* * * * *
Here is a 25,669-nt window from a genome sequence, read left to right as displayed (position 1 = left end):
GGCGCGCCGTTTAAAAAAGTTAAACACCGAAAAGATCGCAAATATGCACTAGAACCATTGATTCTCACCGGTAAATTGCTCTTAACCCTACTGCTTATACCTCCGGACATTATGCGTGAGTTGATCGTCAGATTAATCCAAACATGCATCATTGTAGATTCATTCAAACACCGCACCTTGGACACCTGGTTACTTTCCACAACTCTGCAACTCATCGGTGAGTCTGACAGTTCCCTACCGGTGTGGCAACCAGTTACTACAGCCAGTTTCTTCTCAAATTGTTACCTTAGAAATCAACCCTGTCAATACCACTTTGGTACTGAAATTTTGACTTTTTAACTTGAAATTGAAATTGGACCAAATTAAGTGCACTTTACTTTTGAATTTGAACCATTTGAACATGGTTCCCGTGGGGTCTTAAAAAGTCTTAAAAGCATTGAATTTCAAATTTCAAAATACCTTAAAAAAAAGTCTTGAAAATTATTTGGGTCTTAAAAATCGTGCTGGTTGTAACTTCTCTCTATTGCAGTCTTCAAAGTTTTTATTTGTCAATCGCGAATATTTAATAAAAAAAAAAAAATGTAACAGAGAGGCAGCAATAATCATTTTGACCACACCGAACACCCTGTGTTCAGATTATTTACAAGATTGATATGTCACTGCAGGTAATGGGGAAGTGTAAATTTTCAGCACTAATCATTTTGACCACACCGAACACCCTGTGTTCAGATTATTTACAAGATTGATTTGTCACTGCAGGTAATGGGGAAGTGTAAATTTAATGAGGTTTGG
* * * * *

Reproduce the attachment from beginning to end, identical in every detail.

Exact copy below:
Here is a 25,669-nt window from a genome sequence, read left to right as displayed (position 1 = left end):
GGCGCGCCGTTTAAAAAAGTTAAACACCGAAAAGATCGCAAATATGCACTAGAACCATTGATTCTCACCGGTAAATTGCTCTTAACCCTACTGCTTATACCTCCGGACATTATGCGTGAGTTGATCGTCAGATTAATCCAAACATGCATCATTGTAGATTCATTCAAACACCGCACCTTGGACACCTGGTTACTTTCCACAACTCTGCAACTCATCGGTGAGTCTGACAGTTCCCTACCGGTGTGGCAACCAGTTACTACAGCCAGTTTCTTCTCAAATTGTTACCTTAGAAATCAACCCTGTCAATACCACTTTGGTACTGAAATTTTGACTTTTTAACTTGAAATTGAAATTGGACCAAATTAAGTGCACTTTACTTTTGAATTTGAACCATTTGAACATGGTTCCCGTGGGGTCTTAAAAAGTCTTAAAAGCATTGAATTTCAAATTTCAAAATACCTTAAAAAAAAGTCTTGAAAATTATTTGGGTCTTAAAAATCGTGCTGGTTGTAACTTCTCTCTATTGCAGTCTTCAAAGTTTTTATTTGTCAATCGCGAATATTTAATAAAAAAAAAAAAATGTAACAGAGAGGCAGCAATAATCATTTTGACCACACCGAACACCCTGTGTTCAGATTATTTACAAGATTGATATGTCACTGCAGGTAATGGGGAAGTGTAAATTTTCAGCACTAATCATTTTGACCACACCGAACACCCTGTGTTCAGATTATTTACAAGATTGATTTGTCACTGCAGGTAATGGGGAAGTGTAAATTTAATGAGGTTTGG